PALM10 is another opportunity for Japan to communicate to Pacific Island countries the benefits of adopting its Free and Open Indo-Pacific vision.

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PALM10 is another opportunity for Japan to communicate to Pacific Island countries the benefits of adopting its FOIP vision. In preparing for PALM10 next year, Japanese officials should keep in mind advice from Moroney and Georgetown University's Alan Tidwell for U.S. engagement with the Pacific Island countries: Japanese officials should “ensure they are listening to their Pacific island counterparts and take care not to assume that all countries have the exact same needs or desires for assistance” and “include Pacific island nation officials in the security cooperation planning process from the beginning, rather than informing them about decisions already concluded.”

A contemporary challenge unique to Japan's relations with the PICs is Japan's decision to release treated radioactive water from Fukushima Daiichi nuclear plant into the Pacific Ocean this summer. Even though the International Atomic Energy Agency (IAEA) concluded that the discharge plan adhered to global safety standards, not all the PICs have accepted these findings. Japan's release of the radioactive water was raised as an issue of concern at this year's Pacific Islands Forum, held last week in the Cook Islands. Though unfortunate, Japan still has time to recover from this setback and improve understanding of the IAEA findings before PALM10.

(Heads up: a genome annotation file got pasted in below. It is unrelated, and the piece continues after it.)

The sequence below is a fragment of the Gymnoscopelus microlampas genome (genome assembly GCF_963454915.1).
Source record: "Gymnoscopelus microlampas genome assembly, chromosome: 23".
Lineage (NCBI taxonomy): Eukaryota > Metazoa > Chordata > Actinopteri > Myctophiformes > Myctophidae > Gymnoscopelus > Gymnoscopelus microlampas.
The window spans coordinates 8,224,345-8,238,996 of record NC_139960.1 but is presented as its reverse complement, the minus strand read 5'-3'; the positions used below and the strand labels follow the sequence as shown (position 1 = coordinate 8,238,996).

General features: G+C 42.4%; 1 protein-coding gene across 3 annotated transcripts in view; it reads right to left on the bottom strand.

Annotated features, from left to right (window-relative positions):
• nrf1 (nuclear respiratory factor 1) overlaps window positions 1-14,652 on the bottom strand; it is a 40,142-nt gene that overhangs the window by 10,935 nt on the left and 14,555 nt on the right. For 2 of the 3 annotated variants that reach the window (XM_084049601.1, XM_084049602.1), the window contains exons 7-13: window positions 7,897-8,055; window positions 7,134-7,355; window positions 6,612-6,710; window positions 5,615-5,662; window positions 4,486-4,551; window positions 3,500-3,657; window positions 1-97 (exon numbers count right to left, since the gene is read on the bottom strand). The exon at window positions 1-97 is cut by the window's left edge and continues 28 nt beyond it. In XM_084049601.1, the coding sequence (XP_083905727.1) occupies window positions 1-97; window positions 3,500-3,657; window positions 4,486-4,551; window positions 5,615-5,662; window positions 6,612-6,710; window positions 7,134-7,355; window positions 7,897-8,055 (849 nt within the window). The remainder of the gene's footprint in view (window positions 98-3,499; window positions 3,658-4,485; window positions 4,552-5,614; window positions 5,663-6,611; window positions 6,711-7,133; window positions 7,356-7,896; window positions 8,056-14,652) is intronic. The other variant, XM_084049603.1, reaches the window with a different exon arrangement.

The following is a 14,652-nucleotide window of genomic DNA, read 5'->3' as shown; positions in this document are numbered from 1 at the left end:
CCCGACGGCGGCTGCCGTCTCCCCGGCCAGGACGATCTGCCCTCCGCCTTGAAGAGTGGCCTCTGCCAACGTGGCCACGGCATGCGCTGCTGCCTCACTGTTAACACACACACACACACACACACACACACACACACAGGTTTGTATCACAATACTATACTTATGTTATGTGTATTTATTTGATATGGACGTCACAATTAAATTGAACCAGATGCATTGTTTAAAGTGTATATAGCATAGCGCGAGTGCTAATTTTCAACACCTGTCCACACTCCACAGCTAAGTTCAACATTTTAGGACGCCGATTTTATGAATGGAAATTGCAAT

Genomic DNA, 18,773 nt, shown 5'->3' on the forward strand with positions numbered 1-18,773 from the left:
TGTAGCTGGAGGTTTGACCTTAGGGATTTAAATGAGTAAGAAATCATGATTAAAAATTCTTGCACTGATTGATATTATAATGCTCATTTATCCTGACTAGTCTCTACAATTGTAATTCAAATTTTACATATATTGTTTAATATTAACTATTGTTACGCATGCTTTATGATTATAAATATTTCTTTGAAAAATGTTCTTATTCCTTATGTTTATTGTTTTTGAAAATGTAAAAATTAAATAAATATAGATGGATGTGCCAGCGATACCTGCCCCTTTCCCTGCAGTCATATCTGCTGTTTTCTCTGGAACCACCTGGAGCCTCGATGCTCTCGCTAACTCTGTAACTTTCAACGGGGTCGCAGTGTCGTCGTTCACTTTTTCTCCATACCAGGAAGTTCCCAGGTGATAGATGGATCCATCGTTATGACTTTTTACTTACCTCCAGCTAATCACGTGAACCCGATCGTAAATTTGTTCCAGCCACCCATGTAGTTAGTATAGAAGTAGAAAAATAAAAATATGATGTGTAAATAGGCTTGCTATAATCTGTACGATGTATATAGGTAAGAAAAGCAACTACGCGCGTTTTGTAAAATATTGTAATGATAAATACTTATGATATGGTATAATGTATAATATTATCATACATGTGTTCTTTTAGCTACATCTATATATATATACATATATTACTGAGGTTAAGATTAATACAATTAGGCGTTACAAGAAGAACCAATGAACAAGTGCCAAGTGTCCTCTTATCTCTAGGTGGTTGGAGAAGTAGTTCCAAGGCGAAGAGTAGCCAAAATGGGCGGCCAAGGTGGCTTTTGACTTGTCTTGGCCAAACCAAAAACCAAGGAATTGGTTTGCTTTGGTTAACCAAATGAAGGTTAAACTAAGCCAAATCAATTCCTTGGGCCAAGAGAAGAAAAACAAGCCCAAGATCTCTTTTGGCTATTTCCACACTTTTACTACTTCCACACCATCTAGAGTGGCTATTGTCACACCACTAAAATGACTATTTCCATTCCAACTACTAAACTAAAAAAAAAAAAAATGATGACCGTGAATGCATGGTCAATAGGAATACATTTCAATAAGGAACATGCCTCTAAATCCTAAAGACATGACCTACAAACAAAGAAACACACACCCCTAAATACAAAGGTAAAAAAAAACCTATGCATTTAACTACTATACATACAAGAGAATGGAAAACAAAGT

Japan's vision might be better received if it can keep its initiative away from great power competition and focus on what PICs are really interested in. Based on this foundation of good relations with the Pacific Island countries, Japan should play a leading role in coordinating efforts with partners such as Australia, New Zealand, and France. Cooperation with the United States will also be critical, though doing so will require the greatest political dexterity to avoid the perception that FOIP is anti-China.

However, over time, the issue may resolve itself if China continues to try to pin down the PICs while Japan (and the United States) emphasize respect for the PICs' sovereignty, autonomous choices, and genuine security concerns.


Mina Pollmann is an associate political scientist at the nonprofit, nonpartisan RAND Corporation.